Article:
Course information from the University of Cincinnati states that the excretory system is important to the human body because without it, nitrogenous wastes would build up in blood and tissues to toxic levels. The kidneys play a major role, filtering the nitrogenous wastes from the blood and mixing them with water to make urine. The kidneys filter large volumes of blood every day for this purpose.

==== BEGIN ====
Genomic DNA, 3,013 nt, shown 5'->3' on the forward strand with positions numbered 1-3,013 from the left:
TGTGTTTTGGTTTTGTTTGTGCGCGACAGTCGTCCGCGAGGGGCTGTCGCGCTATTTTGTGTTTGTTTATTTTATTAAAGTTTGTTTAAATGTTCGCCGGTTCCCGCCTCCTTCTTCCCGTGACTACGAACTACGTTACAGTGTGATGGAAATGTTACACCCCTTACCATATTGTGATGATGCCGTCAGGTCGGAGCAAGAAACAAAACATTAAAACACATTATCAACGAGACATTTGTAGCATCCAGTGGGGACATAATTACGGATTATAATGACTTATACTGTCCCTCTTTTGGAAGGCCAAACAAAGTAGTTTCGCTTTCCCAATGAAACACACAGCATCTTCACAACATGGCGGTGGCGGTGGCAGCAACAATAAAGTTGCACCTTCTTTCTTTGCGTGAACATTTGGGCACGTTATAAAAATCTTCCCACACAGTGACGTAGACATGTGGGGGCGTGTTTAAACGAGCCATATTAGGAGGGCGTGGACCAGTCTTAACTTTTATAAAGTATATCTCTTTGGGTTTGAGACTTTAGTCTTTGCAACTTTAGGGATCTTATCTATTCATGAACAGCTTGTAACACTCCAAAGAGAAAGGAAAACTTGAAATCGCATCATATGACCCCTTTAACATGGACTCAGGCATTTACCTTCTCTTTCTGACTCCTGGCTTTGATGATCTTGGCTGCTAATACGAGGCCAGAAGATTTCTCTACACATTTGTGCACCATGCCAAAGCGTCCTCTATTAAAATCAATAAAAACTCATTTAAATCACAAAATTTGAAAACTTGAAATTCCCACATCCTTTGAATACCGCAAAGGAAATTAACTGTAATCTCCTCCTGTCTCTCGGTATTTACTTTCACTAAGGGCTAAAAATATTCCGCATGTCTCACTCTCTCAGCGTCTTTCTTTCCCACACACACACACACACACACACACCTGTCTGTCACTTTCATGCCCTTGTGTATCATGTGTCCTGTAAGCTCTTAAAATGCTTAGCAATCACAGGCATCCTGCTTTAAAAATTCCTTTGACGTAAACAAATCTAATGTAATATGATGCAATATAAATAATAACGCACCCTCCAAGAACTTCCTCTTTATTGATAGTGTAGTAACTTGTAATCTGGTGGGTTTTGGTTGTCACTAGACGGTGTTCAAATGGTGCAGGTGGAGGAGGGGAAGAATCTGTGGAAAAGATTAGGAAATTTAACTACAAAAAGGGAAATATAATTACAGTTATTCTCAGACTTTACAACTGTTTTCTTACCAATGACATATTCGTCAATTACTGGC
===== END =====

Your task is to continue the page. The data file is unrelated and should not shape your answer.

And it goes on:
According to course information from the University of Cincinnati, the first nitrogenous compound that usually forms during an animal's metabolic processes is ammonia. Ammonia is a base, so any build-up in the blood begins to raise its pH. Each organism has an optimal pH for its biological processes, so too much of a change causes damage or death. Thus, animals require some way of getting rid of ammonia. Ammonia is water soluble, so animals that live in the water can just release it from their cells and let it diffuse around them. Animals that live on land, however, must eliminate it in other ways. Mammals, such as humans, bind ammonia into another water-soluble compound, urea. Birds and bats instead create a non-water-soluble compound, uric acid. Humans also create some uric acid, but it is hard to eliminate, and an excessive build-up can lead to diseases such as gout.